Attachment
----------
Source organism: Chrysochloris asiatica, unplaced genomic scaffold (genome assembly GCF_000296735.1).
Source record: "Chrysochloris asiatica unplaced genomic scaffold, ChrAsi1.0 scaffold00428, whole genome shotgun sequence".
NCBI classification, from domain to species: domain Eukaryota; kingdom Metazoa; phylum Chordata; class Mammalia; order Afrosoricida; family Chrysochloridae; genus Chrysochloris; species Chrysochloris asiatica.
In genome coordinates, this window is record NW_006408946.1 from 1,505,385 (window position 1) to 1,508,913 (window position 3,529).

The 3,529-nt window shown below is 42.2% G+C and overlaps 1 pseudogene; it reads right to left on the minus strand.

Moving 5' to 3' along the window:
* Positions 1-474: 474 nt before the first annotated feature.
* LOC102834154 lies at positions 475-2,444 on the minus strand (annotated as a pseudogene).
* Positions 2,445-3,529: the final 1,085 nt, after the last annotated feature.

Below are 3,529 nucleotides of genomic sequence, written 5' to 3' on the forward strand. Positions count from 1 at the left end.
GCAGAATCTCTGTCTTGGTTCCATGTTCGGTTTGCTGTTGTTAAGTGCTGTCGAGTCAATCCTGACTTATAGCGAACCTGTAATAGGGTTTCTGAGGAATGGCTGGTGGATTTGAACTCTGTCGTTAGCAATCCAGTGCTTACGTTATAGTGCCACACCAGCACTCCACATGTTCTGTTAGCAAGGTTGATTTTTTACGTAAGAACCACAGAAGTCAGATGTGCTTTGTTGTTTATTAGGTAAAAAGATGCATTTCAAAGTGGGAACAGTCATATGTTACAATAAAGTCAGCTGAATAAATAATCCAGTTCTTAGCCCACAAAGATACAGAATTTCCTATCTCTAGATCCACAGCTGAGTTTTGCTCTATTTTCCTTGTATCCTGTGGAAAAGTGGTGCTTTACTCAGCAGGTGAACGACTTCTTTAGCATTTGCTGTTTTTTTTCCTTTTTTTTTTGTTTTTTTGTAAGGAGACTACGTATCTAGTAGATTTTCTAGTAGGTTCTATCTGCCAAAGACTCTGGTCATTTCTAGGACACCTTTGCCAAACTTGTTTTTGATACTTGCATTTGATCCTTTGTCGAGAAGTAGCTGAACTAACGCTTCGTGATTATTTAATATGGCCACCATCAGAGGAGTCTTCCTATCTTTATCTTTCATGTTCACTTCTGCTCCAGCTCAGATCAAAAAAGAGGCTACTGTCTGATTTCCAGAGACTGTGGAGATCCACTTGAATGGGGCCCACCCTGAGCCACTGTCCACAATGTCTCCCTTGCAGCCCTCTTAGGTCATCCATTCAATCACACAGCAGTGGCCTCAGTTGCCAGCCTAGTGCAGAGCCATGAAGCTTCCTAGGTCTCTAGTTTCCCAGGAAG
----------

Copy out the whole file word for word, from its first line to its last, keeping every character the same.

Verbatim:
Source organism: Chrysochloris asiatica, unplaced genomic scaffold (genome assembly GCF_000296735.1).
Source record: "Chrysochloris asiatica unplaced genomic scaffold, ChrAsi1.0 scaffold00428, whole genome shotgun sequence".
NCBI classification, from domain to species: domain Eukaryota; kingdom Metazoa; phylum Chordata; class Mammalia; order Afrosoricida; family Chrysochloridae; genus Chrysochloris; species Chrysochloris asiatica.
In genome coordinates, this window is record NW_006408946.1 from 1,505,385 (window position 1) to 1,508,913 (window position 3,529).

The 3,529-nt window shown below is 42.2% G+C and overlaps 1 pseudogene; it reads right to left on the minus strand.

Moving 5' to 3' along the window:
* Positions 1-474: 474 nt before the first annotated feature.
* LOC102834154 lies at positions 475-2,444 on the minus strand (annotated as a pseudogene).
* Positions 2,445-3,529: the final 1,085 nt, after the last annotated feature.

Below are 3,529 nucleotides of genomic sequence, written 5' to 3' on the forward strand. Positions count from 1 at the left end.
GCAGAATCTCTGTCTTGGTTCCATGTTCGGTTTGCTGTTGTTAAGTGCTGTCGAGTCAATCCTGACTTATAGCGAACCTGTAATAGGGTTTCTGAGGAATGGCTGGTGGATTTGAACTCTGTCGTTAGCAATCCAGTGCTTACGTTATAGTGCCACACCAGCACTCCACATGTTCTGTTAGCAAGGTTGATTTTTTACGTAAGAACCACAGAAGTCAGATGTGCTTTGTTGTTTATTAGGTAAAAAGATGCATTTCAAAGTGGGAACAGTCATATGTTACAATAAAGTCAGCTGAATAAATAATCCAGTTCTTAGCCCACAAAGATACAGAATTTCCTATCTCTAGATCCACAGCTGAGTTTTGCTCTATTTTCCTTGTATCCTGTGGAAAAGTGGTGCTTTACTCAGCAGGTGAACGACTTCTTTAGCATTTGCTGTTTTTTTTCCTTTTTTTTTTGTTTTTTTGTAAGGAGACTACGTATCTAGTAGATTTTCTAGTAGGTTCTATCTGCCAAAGACTCTGGTCATTTCTAGGACACCTTTGCCAAACTTGTTTTTGATACTTGCATTTGATCCTTTGTCGAGAAGTAGCTGAACTAACGCTTCGTGATTATTTAATATGGCCACCATCAGAGGAGTCTTCCTATCTTTATCTTTCATGTTCACTTCTGCTCCAGCTCAGATCAAAAAAGAGGCTACTGTCTGATTTCCAGAGACTGTGGAGATCCACTTGAATGGGGCCCACCCTGAGCCACTGTCCACAATGTCTCCCTTGCAGCCCTCTTAGGTCATCCATTCAATCACACAGCAGTGGCCTCAGTTGCCAGCCTAGTGCAGAGCCATGAAGCTTCCTAGGTCTCTAGTTTCCCAGGAAG